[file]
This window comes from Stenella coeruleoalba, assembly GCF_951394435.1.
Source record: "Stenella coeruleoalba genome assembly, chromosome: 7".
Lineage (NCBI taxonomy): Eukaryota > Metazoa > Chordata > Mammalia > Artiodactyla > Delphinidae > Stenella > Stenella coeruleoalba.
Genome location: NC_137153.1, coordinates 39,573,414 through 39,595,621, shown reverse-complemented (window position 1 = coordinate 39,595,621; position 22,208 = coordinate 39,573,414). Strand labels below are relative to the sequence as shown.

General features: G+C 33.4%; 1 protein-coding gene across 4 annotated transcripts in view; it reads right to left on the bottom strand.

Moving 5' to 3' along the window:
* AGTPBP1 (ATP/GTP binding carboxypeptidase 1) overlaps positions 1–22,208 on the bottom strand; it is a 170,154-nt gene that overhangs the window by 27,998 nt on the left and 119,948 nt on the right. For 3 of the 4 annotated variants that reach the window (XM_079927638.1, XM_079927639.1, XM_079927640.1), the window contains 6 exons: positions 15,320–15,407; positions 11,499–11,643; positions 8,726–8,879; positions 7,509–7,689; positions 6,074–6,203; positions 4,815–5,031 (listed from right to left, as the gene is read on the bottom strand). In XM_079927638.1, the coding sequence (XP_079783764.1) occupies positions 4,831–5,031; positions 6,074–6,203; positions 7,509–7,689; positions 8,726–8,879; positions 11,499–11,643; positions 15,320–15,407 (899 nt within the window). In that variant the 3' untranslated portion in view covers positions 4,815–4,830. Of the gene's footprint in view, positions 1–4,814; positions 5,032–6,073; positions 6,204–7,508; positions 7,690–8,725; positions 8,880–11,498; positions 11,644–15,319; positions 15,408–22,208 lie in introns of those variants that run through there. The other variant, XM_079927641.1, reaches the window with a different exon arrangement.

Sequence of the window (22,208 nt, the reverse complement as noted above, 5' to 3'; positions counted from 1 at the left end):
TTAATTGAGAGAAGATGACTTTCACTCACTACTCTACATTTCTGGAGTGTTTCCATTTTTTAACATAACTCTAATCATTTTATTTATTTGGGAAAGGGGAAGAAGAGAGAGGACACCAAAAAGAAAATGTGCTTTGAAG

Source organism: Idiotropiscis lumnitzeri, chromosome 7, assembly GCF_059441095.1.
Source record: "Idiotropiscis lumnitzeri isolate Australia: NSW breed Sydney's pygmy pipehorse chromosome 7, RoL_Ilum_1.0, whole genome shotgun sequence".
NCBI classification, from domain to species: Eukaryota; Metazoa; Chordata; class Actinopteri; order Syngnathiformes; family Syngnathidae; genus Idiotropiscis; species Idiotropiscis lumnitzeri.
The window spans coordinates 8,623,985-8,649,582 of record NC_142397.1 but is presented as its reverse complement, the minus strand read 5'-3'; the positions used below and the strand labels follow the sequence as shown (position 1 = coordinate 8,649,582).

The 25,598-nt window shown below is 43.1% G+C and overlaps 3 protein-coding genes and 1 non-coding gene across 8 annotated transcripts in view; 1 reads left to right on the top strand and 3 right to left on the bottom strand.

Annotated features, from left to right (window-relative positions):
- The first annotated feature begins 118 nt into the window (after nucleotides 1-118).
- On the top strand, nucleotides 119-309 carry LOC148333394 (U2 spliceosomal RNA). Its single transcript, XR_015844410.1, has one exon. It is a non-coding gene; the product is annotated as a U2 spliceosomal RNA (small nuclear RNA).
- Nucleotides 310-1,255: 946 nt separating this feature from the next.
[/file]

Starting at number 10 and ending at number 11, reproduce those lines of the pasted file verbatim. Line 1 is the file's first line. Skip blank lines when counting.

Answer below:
Source organism: Idiotropiscis lumnitzeri, chromosome 7, assembly GCF_059441095.1.
Source record: "Idiotropiscis lumnitzeri isolate Australia: NSW breed Sydney's pygmy pipehorse chromosome 7, RoL_Ilum_1.0, whole genome shotgun sequence".